Static Magic Trick

10 01 2011
Yesterday was National Static Electricity Day and we just can’t seem to stop celebrating. You’re probably familiar with static electricity. Have you ever gotten a shock after wearing socks on carpet then touching a friend? Have you ever combed your dry hair and noticed it stick up in the air? That’s static electricity at work.
So what exactly is static electricity? To understand static, we must first understand a little about atoms. Everything is made up of atoms. Atoms are tiny particles that are made up of protons, electrons, and neutrons. Protons have a positive charge, electrons have a negative charge, and neutrons are neutral.
Since everything is made up of atoms, and atoms have charges, all things have charges. Opposite charges attract and like charges repel (magnetic train sets are a good example of this attraction and repulsion). Most of the time, the positive and negative charges in an object are balanced, so the object overall is neutral.
Static electricity occurs when there is an imbalance of negative and positive charges in an object. Rubbing certain materials together can transfer negatively charged electrons and cause an imbalance. When you rub your socks on the carpet, you pick up extra electrons. The extra electrons want to be released, but can only leave your body when you come into contact with something else that conducts electricity.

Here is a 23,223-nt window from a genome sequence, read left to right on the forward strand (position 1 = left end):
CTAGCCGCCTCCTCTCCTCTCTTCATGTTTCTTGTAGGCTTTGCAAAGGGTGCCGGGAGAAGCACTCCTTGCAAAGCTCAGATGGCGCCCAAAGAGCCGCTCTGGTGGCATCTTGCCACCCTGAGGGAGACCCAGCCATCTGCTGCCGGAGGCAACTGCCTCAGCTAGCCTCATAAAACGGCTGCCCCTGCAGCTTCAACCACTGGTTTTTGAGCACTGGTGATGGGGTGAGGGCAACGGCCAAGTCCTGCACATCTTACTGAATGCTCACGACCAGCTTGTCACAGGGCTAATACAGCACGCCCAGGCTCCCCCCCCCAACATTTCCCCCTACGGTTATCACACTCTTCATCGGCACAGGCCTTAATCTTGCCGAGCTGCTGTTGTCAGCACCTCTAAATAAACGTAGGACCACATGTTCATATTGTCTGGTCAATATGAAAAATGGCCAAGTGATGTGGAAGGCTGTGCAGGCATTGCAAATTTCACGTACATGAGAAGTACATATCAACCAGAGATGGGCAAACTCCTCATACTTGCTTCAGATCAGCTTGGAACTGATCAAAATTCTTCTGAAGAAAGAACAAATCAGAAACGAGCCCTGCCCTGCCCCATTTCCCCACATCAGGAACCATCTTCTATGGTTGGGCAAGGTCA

We tried a not-so-shocking static magic trick here at the Museum.

All you need is a plastic straw in a paper wrapper (or, a plastic straw and a paper napkin).

Tear off the ends of the straw’s wrapper (or wrap your straw tightly in the paper napkin) and slide the straw band and forth through the paper quickly. Keep sliding the straw, about a dozen passes through the paper.

Take the straw out of the paper and hold the straw in your hand. Slowly open your fingers, and the straw should be “stuck” to your hand.

When you rubbed the straw, you made the straw negatively charged. Bringing the straw close to your hand causes your palm to become positively charged, and since opposite charges attract, the straw sticks to your hand.

Rub the straw again – see if it will stick to other items around the house – a wall, a door, etc.

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